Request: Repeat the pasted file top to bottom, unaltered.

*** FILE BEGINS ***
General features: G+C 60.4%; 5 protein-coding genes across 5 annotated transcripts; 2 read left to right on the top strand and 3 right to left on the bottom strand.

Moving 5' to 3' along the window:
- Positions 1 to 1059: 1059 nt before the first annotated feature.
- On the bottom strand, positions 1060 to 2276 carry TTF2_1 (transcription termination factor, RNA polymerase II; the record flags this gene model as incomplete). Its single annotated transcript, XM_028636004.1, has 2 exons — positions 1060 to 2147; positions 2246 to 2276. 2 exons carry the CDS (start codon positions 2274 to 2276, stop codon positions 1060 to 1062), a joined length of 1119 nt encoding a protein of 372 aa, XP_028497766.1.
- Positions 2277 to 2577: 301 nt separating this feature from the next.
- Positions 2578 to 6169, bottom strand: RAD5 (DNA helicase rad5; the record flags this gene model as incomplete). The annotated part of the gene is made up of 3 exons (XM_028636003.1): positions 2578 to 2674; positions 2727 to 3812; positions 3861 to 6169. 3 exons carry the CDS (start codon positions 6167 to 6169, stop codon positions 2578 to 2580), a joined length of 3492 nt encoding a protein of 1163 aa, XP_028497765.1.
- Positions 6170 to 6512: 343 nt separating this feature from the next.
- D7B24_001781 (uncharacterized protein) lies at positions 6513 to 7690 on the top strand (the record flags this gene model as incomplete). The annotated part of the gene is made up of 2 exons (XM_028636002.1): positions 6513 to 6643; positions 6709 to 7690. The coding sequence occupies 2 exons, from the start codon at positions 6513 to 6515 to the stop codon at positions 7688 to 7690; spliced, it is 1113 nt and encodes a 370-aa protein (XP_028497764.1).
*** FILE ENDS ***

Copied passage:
General features: G+C 60.4%; 5 protein-coding genes across 5 annotated transcripts; 2 read left to right on the top strand and 3 right to left on the bottom strand.

Moving 5' to 3' along the window:
- Positions 1 to 1059: 1059 nt before the first annotated feature.
- On the bottom strand, positions 1060 to 2276 carry TTF2_1 (transcription termination factor, RNA polymerase II; the record flags this gene model as incomplete). Its single annotated transcript, XM_028636004.1, has 2 exons — positions 1060 to 2147; positions 2246 to 2276. 2 exons carry the CDS (start codon positions 2274 to 2276, stop codon positions 1060 to 1062), a joined length of 1119 nt encoding a protein of 372 aa, XP_028497766.1.
- Positions 2277 to 2577: 301 nt separating this feature from the next.
- Positions 2578 to 6169, bottom strand: RAD5 (DNA helicase rad5; the record flags this gene model as incomplete). The annotated part of the gene is made up of 3 exons (XM_028636003.1): positions 2578 to 2674; positions 2727 to 3812; positions 3861 to 6169. 3 exons carry the CDS (start codon positions 6167 to 6169, stop codon positions 2578 to 2580), a joined length of 3492 nt encoding a protein of 1163 aa, XP_028497765.1.
- Positions 6170 to 6512: 343 nt separating this feature from the next.
- D7B24_001781 (uncharacterized protein) lies at positions 6513 to 7690 on the top strand (the record flags this gene model as incomplete). The annotated part of the gene is made up of 2 exons (XM_028636002.1): positions 6513 to 6643; positions 6709 to 7690. The coding sequence occupies 2 exons, from the start codon at positions 6513 to 6515 to the stop codon at positions 7688 to 7690; spliced, it is 1113 nt and encodes a 370-aa protein (XP_028497764.1).